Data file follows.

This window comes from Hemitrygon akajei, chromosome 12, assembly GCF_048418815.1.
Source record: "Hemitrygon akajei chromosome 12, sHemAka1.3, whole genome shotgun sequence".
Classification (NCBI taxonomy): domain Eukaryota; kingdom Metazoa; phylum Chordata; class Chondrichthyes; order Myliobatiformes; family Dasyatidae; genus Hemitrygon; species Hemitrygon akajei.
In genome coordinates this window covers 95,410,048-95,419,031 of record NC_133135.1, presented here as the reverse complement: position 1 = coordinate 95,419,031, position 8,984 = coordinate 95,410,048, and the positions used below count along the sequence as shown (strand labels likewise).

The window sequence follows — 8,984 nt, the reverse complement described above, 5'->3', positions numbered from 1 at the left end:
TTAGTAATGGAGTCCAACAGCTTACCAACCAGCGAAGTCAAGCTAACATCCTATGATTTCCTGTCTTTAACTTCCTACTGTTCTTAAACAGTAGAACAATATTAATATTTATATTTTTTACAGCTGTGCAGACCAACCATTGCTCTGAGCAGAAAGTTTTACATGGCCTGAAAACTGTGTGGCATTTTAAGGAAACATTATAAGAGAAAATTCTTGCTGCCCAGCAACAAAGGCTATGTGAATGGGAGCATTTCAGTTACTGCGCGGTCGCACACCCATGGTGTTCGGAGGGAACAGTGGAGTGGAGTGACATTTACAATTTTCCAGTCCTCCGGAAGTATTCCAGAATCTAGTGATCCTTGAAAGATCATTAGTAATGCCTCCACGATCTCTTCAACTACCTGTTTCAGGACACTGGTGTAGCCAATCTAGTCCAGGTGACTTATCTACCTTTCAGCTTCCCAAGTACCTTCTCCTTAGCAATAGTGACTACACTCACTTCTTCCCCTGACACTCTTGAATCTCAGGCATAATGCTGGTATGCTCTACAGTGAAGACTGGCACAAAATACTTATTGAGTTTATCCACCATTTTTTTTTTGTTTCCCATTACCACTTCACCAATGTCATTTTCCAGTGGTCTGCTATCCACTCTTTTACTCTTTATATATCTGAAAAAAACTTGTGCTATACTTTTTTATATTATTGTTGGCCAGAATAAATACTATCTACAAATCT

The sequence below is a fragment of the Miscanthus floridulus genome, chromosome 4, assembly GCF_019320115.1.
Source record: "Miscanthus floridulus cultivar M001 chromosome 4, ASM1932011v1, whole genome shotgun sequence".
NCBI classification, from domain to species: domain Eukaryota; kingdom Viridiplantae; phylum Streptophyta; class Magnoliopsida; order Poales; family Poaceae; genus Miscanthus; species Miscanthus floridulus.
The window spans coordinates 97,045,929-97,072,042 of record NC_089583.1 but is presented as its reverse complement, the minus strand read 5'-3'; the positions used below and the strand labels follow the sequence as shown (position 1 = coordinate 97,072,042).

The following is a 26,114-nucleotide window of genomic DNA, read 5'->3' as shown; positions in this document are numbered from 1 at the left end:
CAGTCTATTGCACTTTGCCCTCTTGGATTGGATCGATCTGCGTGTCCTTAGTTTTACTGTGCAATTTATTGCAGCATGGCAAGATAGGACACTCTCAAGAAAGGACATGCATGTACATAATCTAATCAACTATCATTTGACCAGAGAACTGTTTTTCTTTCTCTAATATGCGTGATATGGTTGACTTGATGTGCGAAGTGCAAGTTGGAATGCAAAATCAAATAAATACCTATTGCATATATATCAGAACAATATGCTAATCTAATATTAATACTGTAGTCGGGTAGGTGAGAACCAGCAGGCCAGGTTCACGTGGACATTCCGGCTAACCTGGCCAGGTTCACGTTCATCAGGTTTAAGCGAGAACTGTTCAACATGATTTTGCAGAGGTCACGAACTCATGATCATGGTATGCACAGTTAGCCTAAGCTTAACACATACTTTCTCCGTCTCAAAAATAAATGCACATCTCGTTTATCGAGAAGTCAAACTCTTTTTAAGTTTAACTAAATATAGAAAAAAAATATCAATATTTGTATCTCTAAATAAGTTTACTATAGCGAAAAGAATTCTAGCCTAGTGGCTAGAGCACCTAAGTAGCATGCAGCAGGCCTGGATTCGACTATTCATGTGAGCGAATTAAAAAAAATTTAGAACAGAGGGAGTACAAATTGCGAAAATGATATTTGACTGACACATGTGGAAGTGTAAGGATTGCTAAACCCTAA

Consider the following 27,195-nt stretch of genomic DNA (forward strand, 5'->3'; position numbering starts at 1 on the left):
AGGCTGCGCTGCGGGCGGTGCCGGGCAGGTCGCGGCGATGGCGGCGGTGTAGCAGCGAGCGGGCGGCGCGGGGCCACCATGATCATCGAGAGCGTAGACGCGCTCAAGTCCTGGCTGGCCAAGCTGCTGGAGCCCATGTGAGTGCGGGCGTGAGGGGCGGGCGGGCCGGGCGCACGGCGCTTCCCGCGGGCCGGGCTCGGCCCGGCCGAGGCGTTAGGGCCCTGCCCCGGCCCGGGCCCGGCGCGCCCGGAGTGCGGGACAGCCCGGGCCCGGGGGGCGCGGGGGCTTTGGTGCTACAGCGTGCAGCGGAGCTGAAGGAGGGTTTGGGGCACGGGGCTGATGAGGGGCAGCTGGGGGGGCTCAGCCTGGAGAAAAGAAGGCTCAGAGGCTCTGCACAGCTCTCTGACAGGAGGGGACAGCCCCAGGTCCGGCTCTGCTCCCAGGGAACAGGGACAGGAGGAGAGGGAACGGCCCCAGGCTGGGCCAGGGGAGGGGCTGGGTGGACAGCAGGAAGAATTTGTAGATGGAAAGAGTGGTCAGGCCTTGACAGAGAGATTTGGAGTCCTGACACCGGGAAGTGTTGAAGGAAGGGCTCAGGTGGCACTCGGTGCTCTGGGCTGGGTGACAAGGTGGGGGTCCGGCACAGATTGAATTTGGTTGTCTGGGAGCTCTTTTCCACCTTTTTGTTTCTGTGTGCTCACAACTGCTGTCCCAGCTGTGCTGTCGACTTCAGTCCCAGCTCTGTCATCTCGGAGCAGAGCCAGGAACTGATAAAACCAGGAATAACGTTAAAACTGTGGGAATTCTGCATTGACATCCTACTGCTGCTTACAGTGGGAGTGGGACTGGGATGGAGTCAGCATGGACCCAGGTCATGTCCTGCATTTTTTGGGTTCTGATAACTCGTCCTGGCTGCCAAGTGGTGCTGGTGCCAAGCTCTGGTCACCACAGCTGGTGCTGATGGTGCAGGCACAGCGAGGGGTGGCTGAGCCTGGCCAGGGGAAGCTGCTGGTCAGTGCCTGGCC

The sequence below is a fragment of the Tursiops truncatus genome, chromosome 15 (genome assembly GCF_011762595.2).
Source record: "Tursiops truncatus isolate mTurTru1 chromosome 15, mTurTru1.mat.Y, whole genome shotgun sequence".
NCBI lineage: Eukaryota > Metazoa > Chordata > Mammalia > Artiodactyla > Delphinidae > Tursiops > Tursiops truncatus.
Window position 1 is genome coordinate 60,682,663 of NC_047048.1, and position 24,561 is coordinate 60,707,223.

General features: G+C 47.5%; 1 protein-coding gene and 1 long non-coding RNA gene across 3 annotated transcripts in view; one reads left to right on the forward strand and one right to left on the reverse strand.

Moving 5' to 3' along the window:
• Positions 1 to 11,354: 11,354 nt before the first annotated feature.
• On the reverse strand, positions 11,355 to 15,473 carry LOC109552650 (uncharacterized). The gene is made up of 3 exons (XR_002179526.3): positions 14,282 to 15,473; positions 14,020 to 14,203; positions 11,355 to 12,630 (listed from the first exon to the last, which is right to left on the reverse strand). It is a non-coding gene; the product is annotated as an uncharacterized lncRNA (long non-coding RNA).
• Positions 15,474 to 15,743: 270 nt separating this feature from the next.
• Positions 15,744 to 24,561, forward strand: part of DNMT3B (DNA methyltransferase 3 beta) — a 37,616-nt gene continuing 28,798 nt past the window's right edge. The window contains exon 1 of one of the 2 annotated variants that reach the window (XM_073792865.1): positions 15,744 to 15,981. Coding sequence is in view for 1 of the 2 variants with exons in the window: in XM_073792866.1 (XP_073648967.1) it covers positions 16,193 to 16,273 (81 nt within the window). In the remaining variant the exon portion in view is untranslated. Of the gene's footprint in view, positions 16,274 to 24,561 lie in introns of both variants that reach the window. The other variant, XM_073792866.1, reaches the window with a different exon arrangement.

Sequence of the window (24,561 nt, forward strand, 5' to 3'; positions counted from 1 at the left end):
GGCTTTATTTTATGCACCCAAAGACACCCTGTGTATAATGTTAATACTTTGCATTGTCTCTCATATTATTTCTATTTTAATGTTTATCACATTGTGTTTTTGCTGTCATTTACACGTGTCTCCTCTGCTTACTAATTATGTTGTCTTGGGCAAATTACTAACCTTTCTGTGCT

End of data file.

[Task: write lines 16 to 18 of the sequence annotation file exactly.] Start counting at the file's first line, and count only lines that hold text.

Source record: "Tursiops truncatus isolate mTurTru1 chromosome 15, mTurTru1.mat.Y, whole genome shotgun sequence".
NCBI lineage: Eukaryota > Metazoa > Chordata > Mammalia > Artiodactyla > Delphinidae > Tursiops > Tursiops truncatus.
Window position 1 is genome coordinate 60,682,663 of NC_047048.1, and position 24,561 is coordinate 60,707,223.